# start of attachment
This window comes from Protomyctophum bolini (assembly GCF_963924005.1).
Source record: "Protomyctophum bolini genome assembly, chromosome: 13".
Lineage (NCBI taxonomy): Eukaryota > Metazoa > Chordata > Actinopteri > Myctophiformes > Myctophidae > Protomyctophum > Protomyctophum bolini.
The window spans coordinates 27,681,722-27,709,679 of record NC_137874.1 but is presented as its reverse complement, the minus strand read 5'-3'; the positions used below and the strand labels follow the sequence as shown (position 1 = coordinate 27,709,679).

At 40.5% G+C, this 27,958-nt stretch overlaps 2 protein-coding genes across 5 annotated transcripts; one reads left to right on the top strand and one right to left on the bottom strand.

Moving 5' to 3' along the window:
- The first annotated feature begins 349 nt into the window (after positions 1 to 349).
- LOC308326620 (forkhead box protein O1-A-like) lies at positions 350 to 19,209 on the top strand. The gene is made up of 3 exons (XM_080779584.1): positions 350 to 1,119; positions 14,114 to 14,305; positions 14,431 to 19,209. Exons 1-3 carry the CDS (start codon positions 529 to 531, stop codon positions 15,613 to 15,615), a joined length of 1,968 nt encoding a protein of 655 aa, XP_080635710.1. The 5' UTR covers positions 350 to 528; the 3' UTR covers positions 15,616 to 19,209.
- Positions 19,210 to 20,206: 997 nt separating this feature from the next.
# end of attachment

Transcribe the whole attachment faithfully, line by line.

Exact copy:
This window comes from Protomyctophum bolini (assembly GCF_963924005.1).
Source record: "Protomyctophum bolini genome assembly, chromosome: 13".
Lineage (NCBI taxonomy): Eukaryota > Metazoa > Chordata > Actinopteri > Myctophiformes > Myctophidae > Protomyctophum > Protomyctophum bolini.
The window spans coordinates 27,681,722-27,709,679 of record NC_137874.1 but is presented as its reverse complement, the minus strand read 5'-3'; the positions used below and the strand labels follow the sequence as shown (position 1 = coordinate 27,709,679).

At 40.5% G+C, this 27,958-nt stretch overlaps 2 protein-coding genes across 5 annotated transcripts; one reads left to right on the top strand and one right to left on the bottom strand.

Moving 5' to 3' along the window:
- The first annotated feature begins 349 nt into the window (after positions 1 to 349).
- LOC308326620 (forkhead box protein O1-A-like) lies at positions 350 to 19,209 on the top strand. The gene is made up of 3 exons (XM_080779584.1): positions 350 to 1,119; positions 14,114 to 14,305; positions 14,431 to 19,209. Exons 1-3 carry the CDS (start codon positions 529 to 531, stop codon positions 15,613 to 15,615), a joined length of 1,968 nt encoding a protein of 655 aa, XP_080635710.1. The 5' UTR covers positions 350 to 528; the 3' UTR covers positions 15,616 to 19,209.
- Positions 19,210 to 20,206: 997 nt separating this feature from the next.